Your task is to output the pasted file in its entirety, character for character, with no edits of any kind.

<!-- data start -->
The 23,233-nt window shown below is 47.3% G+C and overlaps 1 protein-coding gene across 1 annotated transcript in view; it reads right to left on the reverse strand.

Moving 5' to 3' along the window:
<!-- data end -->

The 23,233-nt window shown below is 47.3% G+C and overlaps 1 protein-coding gene across 1 annotated transcript in view; it reads right to left on the reverse strand.

Moving 5' to 3' along the window: